We can see one opening bracket just after the definition of the voice variable. This is needed to enclose all the notes corresponding to this variable. But then, there is a \repeat volta 2 {, with another opening bracket which encloses all the notes as well. But if we go to the end of this voice, we only see one closing bracket. We have two options to solve this. We can either add a closing bracket just at the end of the voice, or just delete the line \repeat volta 2 { at the very beginning. We recommend this latter option, as the wrapping of each voice inside a \repeat volta 2 is totally unnecessary (it was caused by a mistake in the importing procedure from the MusicXML file). Therefore, we should get the following text:

PartPOneVoiceOne =  {
\clef "treble" \key d \minor \time 6/8 | % 1
\tempo "Allegro" 4.=160 | % 1
d'8 ( [ _\f e'8 _\< f'8 ) ] f'8 ( [ g'8 a'8 ) ] | % 2
a'8 ( [ _\! _\sf _\> g'8 f'8 ) ] f'8 ( [ e'8 d'8 ) ] | % 3

Now, the opening bracket is paired with the closing bracket at the end of the voice. Then, we should repeat the same steps for the left-hand staff. Originally, we have the following text:

\alternative {
{
a8 [ d'8 f'8 ] d'8 ) -. r8
}
} s8
}
\alternative {
{
| % 62
\clef "treble" <d' f'>4 r8 r4.
}
} <a cis' g'>4. <a cis' g'>4. <d' f'>4 r8 r4. <a cis' g'>4. <a
cis' g'>4. <d' f'>4 r8 r4. | % 67
\clef "bass" <d f a>4. <d f a>4. <d f a>2. <d f a>4. <d f a>4. <d f
a>4 r8 r4. <d a>4 r8 <d a>4 r8 <d a>2. \bar "|."
}

And in the end it should be like the following:

\alternative {
{
a8 [ d'8 f'8 ] d'8 ) -. r8
s8
}
{
| % 62
\clef "treble" <d' f'>4 r8 r4.
}
} <a cis' g'>4. <a cis' g'>4. <d' f'>4 r8 r4. <a cis' g'>4. <a
cis' g'>4. <d' f'>4 r8 r4. | % 67
\clef "bass" <d f a>4. <d f a>4. <d f a>2. <d f a>4. <d f a>4. <d f
a>4 r8 r4. <d a>4 r8 <d a>4 r8 <d a>2. \bar "|."
}

On the other hand, for the beginning of the voice we had:

PartPOneVoiceFive =  {
\repeat volta 2 {
\clef "bass" \key d \minor \time 6/8 d8 ( [ e8 f8 ) ] f8 ( [ g8
a8 ) ] a8 ( [ g8 f8 ) ] f8 ( [ e8 d8 ) ] d8 ( [ e8 f8 ) ] f8 ( [
g8 a8 ) ] a8 ( [ g8 f8 ) ] f8 ( [ e8 d8 ) ] d4 r8 r4. <bes d'>4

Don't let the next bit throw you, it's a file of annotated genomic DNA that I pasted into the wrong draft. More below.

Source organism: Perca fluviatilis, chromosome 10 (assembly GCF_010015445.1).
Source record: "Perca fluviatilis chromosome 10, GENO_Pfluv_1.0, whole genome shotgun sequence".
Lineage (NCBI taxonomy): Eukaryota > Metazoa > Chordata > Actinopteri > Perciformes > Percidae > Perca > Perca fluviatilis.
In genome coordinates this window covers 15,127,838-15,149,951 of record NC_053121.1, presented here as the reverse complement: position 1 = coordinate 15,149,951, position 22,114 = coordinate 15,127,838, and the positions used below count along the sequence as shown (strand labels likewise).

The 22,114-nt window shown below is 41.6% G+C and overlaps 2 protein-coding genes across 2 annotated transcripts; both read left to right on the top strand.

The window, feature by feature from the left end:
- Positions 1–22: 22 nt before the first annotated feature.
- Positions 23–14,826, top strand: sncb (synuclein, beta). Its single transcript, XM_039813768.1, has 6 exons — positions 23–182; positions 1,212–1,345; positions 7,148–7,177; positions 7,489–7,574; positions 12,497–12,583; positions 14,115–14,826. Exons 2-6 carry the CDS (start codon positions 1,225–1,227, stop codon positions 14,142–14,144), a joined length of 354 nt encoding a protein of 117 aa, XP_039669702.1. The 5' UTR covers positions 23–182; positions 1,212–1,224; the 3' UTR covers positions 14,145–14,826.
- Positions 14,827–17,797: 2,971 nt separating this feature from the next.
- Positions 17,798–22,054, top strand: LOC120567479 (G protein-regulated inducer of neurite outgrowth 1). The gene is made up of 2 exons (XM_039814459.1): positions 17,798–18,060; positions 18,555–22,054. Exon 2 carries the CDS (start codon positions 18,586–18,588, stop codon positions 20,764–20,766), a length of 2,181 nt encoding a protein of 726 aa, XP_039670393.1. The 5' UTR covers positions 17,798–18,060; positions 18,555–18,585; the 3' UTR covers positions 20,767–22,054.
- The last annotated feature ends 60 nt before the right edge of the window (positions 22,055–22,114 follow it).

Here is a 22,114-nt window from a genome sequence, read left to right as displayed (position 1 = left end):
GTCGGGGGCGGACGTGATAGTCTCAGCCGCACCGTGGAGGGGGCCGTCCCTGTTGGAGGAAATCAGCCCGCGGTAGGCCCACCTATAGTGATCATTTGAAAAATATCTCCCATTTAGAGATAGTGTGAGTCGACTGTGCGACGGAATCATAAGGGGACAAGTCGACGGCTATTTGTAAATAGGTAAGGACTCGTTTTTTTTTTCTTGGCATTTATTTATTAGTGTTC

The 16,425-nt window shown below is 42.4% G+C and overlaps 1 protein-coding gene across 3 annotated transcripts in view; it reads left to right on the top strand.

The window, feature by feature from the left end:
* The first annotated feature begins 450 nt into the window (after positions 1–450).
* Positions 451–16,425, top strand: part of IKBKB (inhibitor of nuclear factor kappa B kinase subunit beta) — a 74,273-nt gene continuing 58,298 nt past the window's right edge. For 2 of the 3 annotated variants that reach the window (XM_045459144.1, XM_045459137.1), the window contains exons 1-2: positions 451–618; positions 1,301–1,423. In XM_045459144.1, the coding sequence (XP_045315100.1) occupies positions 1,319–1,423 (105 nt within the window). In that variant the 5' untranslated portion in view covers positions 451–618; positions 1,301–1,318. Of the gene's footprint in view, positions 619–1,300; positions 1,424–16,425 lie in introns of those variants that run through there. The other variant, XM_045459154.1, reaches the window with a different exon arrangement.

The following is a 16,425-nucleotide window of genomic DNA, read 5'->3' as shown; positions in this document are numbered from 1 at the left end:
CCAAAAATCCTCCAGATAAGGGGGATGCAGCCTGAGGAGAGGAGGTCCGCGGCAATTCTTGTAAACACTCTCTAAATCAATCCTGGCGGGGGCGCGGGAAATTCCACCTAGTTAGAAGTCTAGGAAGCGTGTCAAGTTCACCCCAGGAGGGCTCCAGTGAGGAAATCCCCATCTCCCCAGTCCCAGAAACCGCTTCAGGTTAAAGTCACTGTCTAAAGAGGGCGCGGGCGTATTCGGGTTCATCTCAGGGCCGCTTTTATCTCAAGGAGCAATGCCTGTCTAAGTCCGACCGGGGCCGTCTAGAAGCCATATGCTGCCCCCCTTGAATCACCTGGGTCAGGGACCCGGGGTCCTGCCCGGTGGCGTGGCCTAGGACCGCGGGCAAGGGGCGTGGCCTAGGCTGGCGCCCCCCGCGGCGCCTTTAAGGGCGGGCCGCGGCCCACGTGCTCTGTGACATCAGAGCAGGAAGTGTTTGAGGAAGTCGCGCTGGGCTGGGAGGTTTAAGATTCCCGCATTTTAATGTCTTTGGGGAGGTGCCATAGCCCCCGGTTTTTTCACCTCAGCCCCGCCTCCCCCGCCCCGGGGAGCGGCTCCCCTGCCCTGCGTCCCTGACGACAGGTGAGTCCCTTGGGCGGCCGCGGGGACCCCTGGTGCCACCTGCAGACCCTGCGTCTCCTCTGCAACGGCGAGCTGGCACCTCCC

And in the end we should have the following:

PartPOneVoiceFive =  {
\clef "bass" \key d \minor \time 6/8 d8 ( [ e8 f8 ) ] f8 ( [ g8
a8 ) ] a8 ( [ g8 f8 ) ] f8 ( [ e8 d8 ) ] d8 ( [ e8 f8 ) ] f8 ( [
g8 a8 ) ] a8 ( [ g8 f8 ) ] f8 ( [ e8 d8 ) ] d4 r8 r4. <bes d'>4

As you can see, the repeat sign is now displayed correctly. (See the LilyPond docs on Long Repeats)

## Rest Positions

Once we have finished this, we are almost done. As we learned in the previous blog post, we can change the position of the rest symbols to make them look better. So we could do this with some of them, especially the quaver rests that lie between two other quavers (that is, the ones in measures 11, 15, 17-22, 27, 30, 31, 45-47, 52, 55, and 56).

Let’s remember how this is done with measure 11. The corresponding text of the LilyPond file for the right hand staff (variable PartPOneVoiceOne) is:

bes''8 ) [ f''8 \rest bes''8 ( ] d'''8 ) [ f''8 \rest d'''8
( ] | % 13

Both rests are indicated by f''8 \rest. Just replace them by r8 or, alternatively, play with changing their heights until they are good enough.

bes''8 ) [ r8 bes''8 ( ] d'''8 ) [ r8 d'''8
( ] | % 13

However, instead of doing this for every incorrectly positioned rest, we can correct all of them at once. Click on "Edit" > "Select All" (or type"Control" + "A"), and now click on "Tools" > "Rest" > "Replace positioned rests with plain rests". This tool does just what it says. However, it doesn’t work that well, as it does not remove the simple quotation marks and commas that indicated the octave of the rest position. Therefore, click on "Edit" > "Replace" (or type "Control" + "H"), and replace the text r'' with r. For this piece, this is enough, but for other pieces you may need to do the same with r', r,, etc., until Frescobaldi/LilyPond renders the score correctly without any error message.

## System Breaks and Page Breaks

Lastly, a minor detail. We have used the following parameters for the page layout.

#(set-global-staff-size 20)
\paper {
paper-width = 21.01 \cm
paper-height = 29.69 \cm
top-margin = 1.0 \cm
bottom-margin = 1.0 \cm
left-margin = 1.0 \cm
right-margin = 1.0 \cm
indent = 1.6 \cm
short-indent = 0.2 \cm
ragged-last = ##t
}

This way, we can fit the score in just two pages. However, at the beginning of page 2, we have the end of a musical part and the start of a new one, with a key change, as you can see below.